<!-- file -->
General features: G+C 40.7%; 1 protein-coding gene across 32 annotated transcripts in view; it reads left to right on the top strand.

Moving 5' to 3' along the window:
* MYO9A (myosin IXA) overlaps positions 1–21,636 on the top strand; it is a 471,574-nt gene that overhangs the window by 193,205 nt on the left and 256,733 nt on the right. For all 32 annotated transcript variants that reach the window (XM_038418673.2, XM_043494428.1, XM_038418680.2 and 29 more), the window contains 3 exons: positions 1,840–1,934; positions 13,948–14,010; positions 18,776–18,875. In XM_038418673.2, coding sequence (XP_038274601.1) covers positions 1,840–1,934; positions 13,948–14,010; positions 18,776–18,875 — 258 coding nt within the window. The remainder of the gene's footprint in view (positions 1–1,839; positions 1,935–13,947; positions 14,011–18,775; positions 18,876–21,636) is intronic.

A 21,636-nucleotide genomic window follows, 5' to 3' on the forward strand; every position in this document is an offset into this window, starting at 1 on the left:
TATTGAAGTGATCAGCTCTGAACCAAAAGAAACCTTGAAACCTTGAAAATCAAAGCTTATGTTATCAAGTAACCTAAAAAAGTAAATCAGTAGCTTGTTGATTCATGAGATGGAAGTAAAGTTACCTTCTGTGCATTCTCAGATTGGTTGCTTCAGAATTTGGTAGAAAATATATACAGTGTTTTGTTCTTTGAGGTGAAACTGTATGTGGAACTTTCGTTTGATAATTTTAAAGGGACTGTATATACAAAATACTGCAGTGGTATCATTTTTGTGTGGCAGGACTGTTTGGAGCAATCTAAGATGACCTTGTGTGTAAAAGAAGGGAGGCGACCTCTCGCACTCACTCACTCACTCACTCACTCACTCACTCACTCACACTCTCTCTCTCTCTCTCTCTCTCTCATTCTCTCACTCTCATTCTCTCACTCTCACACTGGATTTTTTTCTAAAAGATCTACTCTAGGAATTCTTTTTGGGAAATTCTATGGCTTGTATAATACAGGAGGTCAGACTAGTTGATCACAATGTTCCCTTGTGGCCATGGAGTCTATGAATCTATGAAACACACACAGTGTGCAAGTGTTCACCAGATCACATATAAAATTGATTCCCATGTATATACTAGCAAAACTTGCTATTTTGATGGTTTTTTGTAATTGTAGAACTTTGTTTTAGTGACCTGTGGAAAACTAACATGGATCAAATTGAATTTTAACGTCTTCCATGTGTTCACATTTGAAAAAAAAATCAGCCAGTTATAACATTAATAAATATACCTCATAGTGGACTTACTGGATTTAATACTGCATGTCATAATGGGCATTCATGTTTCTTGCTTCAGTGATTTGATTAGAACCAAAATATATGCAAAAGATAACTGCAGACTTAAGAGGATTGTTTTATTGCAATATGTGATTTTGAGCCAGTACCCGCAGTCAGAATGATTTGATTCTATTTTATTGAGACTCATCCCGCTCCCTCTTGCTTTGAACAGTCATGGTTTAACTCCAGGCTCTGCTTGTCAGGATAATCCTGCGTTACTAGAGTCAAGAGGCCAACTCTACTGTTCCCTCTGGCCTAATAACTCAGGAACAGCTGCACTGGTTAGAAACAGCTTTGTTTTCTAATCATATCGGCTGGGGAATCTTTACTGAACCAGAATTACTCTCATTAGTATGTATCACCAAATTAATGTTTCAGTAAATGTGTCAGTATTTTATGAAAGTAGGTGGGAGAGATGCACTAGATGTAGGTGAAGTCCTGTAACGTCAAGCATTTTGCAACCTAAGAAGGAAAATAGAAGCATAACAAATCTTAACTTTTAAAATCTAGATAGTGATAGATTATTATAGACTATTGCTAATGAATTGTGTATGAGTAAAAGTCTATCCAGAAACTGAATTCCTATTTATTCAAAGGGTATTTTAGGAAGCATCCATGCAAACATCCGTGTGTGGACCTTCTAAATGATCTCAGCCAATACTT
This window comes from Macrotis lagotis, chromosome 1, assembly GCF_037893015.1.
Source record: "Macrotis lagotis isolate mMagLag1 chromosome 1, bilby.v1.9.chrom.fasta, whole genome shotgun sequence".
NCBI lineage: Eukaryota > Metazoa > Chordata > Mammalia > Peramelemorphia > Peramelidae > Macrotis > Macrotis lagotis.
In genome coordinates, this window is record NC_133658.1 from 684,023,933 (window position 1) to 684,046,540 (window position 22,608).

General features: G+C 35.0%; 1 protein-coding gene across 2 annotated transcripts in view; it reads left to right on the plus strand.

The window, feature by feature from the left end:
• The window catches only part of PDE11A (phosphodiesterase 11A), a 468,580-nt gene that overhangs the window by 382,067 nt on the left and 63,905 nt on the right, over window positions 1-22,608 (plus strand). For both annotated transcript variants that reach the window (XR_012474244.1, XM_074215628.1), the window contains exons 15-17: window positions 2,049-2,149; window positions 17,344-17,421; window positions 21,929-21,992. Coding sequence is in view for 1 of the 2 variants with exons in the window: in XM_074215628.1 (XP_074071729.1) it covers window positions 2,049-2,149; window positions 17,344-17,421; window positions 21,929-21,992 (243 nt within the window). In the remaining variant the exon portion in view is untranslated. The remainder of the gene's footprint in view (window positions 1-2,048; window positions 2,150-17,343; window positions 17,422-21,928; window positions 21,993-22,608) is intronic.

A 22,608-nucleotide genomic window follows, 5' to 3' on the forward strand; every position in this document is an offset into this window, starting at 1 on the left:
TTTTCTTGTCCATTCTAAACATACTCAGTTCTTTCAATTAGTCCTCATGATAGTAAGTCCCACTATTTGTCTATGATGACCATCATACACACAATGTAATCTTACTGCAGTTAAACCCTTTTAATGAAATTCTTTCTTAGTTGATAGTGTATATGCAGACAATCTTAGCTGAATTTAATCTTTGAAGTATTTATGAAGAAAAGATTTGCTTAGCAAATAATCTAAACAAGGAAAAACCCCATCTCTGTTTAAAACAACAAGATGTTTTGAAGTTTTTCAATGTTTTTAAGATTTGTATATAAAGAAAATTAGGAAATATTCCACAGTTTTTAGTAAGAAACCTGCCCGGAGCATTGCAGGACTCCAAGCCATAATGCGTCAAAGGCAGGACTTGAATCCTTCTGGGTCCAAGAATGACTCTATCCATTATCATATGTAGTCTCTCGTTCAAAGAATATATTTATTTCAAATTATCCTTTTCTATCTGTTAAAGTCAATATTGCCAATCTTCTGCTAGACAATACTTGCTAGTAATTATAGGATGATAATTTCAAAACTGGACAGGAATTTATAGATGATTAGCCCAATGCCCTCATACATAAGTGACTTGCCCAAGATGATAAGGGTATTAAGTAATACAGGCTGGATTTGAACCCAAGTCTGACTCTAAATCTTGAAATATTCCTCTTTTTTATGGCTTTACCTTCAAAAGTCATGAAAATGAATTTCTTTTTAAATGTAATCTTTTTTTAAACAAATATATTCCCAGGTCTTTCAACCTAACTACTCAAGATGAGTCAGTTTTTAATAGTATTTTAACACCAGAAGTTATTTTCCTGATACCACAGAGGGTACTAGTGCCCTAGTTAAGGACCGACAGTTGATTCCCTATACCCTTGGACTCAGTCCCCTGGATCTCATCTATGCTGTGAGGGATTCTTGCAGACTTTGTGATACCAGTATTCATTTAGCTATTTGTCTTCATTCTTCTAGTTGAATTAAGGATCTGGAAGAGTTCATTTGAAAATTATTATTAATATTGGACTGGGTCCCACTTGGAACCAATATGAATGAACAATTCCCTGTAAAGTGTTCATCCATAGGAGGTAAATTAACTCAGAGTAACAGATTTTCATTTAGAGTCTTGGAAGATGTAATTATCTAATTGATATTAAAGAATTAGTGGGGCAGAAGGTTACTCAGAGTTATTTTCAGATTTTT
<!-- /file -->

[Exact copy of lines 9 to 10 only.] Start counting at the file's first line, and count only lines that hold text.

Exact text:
In genome coordinates, this window is record NC_133658.1 from 684,023,933 (window position 1) to 684,046,540 (window position 22,608).

General features: G+C 35.0%; 1 protein-coding gene across 2 annotated transcripts in view; it reads left to right on the plus strand.